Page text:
How To Use The CakeSafe

Time to take a look at how to use the CakeSafe box for easy and stress-free transportation of your cakes.

2-tiered wedding cake from last year.


As you may have read in my post “How to use Acrylic Cake Disks,” I first learned about the CakeSafe brand trying to find reusable cake disks. While looking at their products, I found the CakeSafe cake box, a box that promises a safe transport of your cakes. I immediately started watching their videos to learn more about this box.

After watching videos of how to use the CakeSafe box and put it together, I started watching their videos of actually transporting the cakes. You guys! I couldn’t believe my eyes! They actually took a multi-tiered cake on a plane, across the country. Don’t believe me? Watch it HERE. You really do have to see it to believe it.

At this point I knew I had to get my hands on the acrylic disks AND the CakeSafe! If I can find a way to make your life easier when it comes to decorating and then transporting your cakes, I’m going to do it. I reached out to Rachel from CakeSafe and asked if I could test out the products. She was so kind and immediately sent me both products to try.


About a week ago I gave the CakeSafe a test run. I wanted to assemble the CakeSafe for the first time on video so you could see how easy it is to assemble. I also wanted to practice using the centering dowel on a dummy cake before trying it out on a real cake. Then, just this weekend, I used the CakeSafe to transport a real 8-layer, 2-tiered wedding cake an hour and twenty minutes to a venue.

You can see it all right here!


First, I want to remind you that I reached out to CakeSafe and this isn’t a sponsored post. I was truly interested in figuring out if this would be a product that would be helpful for you.

Here’s what I think…

The CakeSafe really is an impressive product and completely took away the stress of transporting a large cake. Once my cake was secure in the box and placed in my car, I really didn’t worry about it during that long drive.

As you saw in the video, I struggled with getting the centering dowel through the bottom hole on the real cake (second half of the video). That may have been my fault, though. I placed the cake on two cake boards, one 8-inch and one 10-inch. I poked out the center holes on both boards, but probably didn’t do a good enough job centering the cake on the bottom of the box. The instructions also tell you to push “hard and fast.” I thought I did, but I still think I was a little nervous and didn’t push as hard as I was supposed to. The center dowel should have even gone through cardboard had I pushed down harder.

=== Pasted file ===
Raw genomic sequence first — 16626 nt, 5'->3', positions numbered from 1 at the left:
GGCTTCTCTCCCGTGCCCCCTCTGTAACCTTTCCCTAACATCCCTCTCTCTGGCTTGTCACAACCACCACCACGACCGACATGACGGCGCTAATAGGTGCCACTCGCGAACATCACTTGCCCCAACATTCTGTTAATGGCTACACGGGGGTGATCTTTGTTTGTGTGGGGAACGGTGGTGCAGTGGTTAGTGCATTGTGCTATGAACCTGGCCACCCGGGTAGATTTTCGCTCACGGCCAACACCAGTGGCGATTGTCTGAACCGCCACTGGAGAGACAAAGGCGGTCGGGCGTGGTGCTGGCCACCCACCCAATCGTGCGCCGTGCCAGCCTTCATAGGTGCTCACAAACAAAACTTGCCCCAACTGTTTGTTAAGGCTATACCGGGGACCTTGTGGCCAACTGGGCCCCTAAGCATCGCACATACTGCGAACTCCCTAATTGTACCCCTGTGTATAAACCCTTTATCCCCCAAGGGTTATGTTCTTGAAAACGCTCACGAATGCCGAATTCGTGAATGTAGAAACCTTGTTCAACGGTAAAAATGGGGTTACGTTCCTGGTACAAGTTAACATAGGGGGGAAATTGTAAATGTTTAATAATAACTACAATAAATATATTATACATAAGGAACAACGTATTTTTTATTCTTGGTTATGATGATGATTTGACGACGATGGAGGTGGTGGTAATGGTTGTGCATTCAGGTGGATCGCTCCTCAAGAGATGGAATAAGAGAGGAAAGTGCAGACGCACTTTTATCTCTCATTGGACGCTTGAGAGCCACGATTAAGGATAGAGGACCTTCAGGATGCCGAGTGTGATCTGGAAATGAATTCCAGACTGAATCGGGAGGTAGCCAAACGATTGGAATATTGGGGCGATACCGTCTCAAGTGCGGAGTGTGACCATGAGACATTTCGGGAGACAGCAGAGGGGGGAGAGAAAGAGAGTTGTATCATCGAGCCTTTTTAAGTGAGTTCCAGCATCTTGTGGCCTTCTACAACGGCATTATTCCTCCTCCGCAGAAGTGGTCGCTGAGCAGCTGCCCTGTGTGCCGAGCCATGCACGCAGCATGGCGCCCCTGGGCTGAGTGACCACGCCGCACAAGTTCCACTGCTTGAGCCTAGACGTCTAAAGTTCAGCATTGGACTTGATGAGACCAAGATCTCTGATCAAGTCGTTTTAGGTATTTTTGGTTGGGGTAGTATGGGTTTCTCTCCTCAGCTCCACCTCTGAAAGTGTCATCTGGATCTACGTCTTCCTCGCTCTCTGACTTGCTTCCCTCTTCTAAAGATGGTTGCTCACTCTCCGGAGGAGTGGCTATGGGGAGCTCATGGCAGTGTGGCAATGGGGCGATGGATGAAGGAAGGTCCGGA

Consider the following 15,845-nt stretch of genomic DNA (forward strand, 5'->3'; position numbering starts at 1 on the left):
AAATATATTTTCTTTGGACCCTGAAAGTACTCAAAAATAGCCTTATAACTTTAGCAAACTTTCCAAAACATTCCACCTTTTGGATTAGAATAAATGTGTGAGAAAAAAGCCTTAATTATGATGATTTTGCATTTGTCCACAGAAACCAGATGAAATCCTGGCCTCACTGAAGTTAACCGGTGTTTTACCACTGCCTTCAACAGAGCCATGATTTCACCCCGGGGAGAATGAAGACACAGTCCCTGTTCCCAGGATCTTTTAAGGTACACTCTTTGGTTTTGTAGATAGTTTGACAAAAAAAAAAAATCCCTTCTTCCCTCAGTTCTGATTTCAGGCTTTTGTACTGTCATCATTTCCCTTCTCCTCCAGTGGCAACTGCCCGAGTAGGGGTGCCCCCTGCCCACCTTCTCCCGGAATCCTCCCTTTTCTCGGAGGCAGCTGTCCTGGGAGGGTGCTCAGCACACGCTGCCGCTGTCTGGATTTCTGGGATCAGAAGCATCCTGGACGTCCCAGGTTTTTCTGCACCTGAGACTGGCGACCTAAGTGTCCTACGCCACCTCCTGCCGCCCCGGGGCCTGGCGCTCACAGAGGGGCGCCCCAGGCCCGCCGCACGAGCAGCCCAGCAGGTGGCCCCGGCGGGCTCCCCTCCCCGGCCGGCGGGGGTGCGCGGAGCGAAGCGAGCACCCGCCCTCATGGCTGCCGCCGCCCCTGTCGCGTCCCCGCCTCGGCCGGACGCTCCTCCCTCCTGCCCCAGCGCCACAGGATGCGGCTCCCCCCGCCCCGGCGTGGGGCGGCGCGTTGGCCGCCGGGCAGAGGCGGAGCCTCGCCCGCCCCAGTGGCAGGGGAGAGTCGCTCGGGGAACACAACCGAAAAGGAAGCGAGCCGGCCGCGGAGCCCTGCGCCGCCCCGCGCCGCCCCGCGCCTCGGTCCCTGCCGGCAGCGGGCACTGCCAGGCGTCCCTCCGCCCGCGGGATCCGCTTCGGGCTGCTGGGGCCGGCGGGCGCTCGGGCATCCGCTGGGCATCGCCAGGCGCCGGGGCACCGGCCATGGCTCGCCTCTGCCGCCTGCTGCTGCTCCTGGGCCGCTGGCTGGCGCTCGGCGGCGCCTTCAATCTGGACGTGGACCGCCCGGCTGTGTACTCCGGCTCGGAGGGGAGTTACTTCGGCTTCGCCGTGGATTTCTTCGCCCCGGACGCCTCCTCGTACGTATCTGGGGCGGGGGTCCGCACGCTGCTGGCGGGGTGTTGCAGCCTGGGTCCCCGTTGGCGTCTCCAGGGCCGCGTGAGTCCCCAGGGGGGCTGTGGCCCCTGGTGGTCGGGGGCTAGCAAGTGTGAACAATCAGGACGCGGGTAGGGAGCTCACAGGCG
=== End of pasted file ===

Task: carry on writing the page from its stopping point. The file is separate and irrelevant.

The dowel was super easy to slide through the real cake and I did feel it hit the bottom of the box. I decided not to wiggle my cake around too much just to get the dowel through the box. Instead, I trusted that the cake was stable enough and let it be. And it was. The cake didn’t move at all during the drive.


Taking the CakeSafe box apart at the wedding venue was just as easy as it looks on the video. I also thought taking the dowel out of the center of the cake was fairly simple too. The CakeSafe videos make pulling the dowel out super quick, but I was a bit nervous and pulled mine out much slower. The dowel did build up some crumbs on it, and in the last seconds of pulling it out of the cake, it left some crumbs on top of the cake. I scraped the crumbs off the best I could and used extra frosting to fill in the hole and level it off. Most likely, you’ll be adding flowers or some kind of cake topper to your cake and this little fix won’t be noticeable.


In my opinion, the CakeSafe is for someone who is making multi-tiered cakes or really tall or large single tiered cakes. If you’re making a basic three or four layered cake, there are other boxes and cake carriers that will work just fine for transporting your cakes. However, if you’re making large cakes, the CakeSafe is definitely something I’d recommend. I know many professional bakers who have stressed over the delivery of their cakes. I have even heard stories of cakes falling over during a delivery because of slammed breaks and instability. For me, driving an hour and twenty minutes on the freeway and side roads didn’t affect my cake at all. I even had a few times where I had to hit my breaks quickly. The cake didn’t slide or tilt one bit.

There are several sizes of CakeSafe boxes to choose from. Click HERE to take a look. I used the “Itsy Bitsy,” the smallest CakeSafe. It fits a cake about 24-inches tall, which was about the size of my cake in the video.

And, if you use code “KEEPITSAFE10,” you’ll get 10% off your first CakeSafe (the box) purchase.

You can also still use “CakebyCourtney” to get 10% off acrylic cake disks.

If you get a CakeSafe, I’d love to hear your review too!

Courtney Rich

I’m a self-taught baker, obsessed with cake.

I long ago ditched box mixes in pursuit of melt-in-your-mouth, to-die-for flavor combinations, fillings and textures. I believe cake must be decadent, life-changing and worthy of celebration! And I believe anyone should be able to bake that kind of cake – and I’m here to teach you just that!

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